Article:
The U.S. leads the world in converting to mobile technology, but consumers aren’t totally comfortable with new functions.
The number of smartphones sold worldwide in 2011 for the first time exceeded the number of personal computers sold—and in a few years the number of mobile devices will dwarf the number of PCs, projected Henry Blodget, CEO, Business Insider, presenting at BI’s Ignition West: Future of Mobile Conference.
American consumers are farther ahead than the global pace in converting from dumb-phones to smartphones (46% have done so already, says Pew Research Center). The conversion cycle has just begun internationally—835 million smartphone users compare with 5.6 billion dumb-phone users, said Mary Meeker, Kleiner Perkins and Morgan Stanley. Young adults with high incomes have the highest smartphone penetration rates in the U.S., reported Nielsen.
The seismic shift toward untethered communications includes tablets, of course, which Blodget and his analyst co-presenters Pascal-Emmanuel-Gobry and Alex Cocotas said would also surpass PC unit sales within two to three years. Activities by mobile users (on smartphones and tablets) are surging, according to comScore data for audience growth in the 12 months ended December 2011: online retail jumped by 94%, electronic payments by 80%, general reference by 74%, and health information by 134%, for example. Nearly four consumers in ten (38%) have used smartphones to buy products or services, added comScore.
“The really interesting stuff people do on mobile is what they don’t do online—apps,” stated Blodget. Apps have grown at a 100% annual rate to reach $10 billion in market value, estimated BI, Mary Meeker and Kleiner Perkins.
Despite mobile’s rapid penetration in the U.S., there are behavioral barriers to consumers’ full use of this technology. Two out of five U.S. consumers (40%) said they have never scanned their mobile or smartphone for any reason, and 45% said they lack a scanning capability, according to findings of a Harris Poll conducted this winter. Just 3% said they ever scanned their phone to pay for a convenience item such as coffee, for example.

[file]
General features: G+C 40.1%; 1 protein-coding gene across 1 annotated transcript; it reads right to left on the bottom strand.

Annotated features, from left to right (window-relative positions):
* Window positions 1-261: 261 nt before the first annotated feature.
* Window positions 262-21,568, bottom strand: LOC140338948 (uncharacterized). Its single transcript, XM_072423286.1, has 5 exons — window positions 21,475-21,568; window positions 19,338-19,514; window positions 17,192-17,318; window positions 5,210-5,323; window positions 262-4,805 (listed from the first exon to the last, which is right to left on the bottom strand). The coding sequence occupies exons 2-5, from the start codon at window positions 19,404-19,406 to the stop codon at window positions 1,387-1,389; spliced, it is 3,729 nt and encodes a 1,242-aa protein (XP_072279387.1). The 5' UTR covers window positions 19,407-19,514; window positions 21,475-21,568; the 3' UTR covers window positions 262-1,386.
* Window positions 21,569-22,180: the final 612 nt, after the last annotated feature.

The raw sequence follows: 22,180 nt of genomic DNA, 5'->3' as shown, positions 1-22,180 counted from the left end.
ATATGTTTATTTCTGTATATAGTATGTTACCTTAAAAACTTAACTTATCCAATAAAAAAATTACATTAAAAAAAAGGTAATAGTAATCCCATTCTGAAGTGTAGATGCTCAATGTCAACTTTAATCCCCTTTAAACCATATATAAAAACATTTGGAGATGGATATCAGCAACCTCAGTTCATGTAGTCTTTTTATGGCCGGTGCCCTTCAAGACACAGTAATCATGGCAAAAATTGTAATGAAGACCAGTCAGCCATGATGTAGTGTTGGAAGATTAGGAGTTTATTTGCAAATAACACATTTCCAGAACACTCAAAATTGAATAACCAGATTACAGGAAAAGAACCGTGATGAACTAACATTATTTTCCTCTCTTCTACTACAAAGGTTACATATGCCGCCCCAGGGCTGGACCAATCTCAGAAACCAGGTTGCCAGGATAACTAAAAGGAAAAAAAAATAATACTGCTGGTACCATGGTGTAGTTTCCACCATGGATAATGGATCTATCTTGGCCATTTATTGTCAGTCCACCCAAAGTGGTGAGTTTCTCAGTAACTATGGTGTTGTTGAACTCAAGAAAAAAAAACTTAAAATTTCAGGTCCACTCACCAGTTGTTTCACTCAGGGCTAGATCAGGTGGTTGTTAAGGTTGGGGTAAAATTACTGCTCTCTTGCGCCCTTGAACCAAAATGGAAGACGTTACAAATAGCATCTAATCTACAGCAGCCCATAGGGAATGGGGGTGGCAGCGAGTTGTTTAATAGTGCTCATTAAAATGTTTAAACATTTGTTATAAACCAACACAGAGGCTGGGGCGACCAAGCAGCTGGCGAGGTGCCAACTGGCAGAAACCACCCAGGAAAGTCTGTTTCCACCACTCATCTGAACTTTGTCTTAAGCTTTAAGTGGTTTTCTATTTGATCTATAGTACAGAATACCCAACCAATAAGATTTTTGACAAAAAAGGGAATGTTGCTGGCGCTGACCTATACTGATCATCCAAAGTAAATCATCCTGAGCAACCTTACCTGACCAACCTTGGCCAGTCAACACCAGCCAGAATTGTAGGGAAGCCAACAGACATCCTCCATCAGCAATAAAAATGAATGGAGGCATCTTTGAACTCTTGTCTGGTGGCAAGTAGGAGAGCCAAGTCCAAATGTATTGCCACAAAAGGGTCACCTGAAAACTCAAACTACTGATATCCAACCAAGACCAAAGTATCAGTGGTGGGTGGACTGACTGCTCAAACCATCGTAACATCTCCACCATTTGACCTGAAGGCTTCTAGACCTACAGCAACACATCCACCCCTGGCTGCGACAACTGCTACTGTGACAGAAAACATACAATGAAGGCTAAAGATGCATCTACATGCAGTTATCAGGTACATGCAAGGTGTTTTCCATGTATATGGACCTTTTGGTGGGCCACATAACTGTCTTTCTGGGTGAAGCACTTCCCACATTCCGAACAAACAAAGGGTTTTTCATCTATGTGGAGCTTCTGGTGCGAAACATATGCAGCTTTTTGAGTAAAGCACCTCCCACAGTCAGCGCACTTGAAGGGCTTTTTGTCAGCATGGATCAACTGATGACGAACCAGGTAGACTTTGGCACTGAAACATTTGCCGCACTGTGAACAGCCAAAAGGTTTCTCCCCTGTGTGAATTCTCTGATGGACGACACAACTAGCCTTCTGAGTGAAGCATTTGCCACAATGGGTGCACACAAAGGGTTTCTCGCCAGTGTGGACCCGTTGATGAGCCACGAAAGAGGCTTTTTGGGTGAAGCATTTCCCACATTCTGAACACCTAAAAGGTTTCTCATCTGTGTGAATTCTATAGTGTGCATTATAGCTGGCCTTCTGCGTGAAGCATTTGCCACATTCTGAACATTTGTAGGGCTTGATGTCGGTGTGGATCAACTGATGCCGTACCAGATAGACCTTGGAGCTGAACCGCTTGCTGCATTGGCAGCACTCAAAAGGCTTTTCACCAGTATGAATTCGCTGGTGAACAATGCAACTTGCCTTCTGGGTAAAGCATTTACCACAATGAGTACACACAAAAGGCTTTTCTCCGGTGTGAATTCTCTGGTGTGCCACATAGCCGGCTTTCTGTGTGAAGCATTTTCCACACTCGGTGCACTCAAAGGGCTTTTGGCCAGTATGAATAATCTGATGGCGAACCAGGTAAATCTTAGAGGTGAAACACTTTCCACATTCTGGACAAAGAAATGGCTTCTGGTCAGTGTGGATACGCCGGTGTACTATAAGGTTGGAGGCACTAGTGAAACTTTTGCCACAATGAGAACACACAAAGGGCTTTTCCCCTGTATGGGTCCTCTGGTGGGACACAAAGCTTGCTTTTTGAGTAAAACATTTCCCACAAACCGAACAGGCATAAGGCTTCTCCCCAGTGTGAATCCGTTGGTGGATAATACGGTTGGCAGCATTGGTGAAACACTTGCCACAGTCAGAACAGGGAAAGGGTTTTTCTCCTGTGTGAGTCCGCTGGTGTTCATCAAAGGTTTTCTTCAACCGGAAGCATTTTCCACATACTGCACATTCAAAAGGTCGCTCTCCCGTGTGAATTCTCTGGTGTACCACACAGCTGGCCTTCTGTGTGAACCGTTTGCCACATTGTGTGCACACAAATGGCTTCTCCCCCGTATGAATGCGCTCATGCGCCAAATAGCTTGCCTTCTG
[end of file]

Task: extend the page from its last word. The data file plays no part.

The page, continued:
There’s a lack of comfort with scanning, the findings suggest. Just four out of ten (39%) said they are comfortable using a mobile app that would allow them to make purchases at a retailer or company as they would with a gift card; of those, only 15% said they were “very comfortable” and 24% said “somewhat comfortable.” Another 47% expressed discomfort, and 14% weren’t sure, noted Harris.
Generations differ greatly in their comfort level with this scanning behavior: Among Echo Boomers age 18-35, 48% said they are “very/somewhat comfortable.” By contrast, 42% of Gen X age 36-47 felt this way; 35% of Baby Boomers age 48-66 said this; and just 24% of Matures (age 67+) said the same.
F3 believes these insights place the onus on retailers who want to attract mobile commerce to build confidence in their process—play up consumers’ control of purchases, easy return policies, security safeguards, and other positives.
The Harris Poll also asked if mobile would eclipse cash payments for most purchases. While 30% said it would never happen, 3% said it would happen within one year, 13% within one to three years, 18% within three to five years, 21% within five to ten years, and 15% within ten years or more.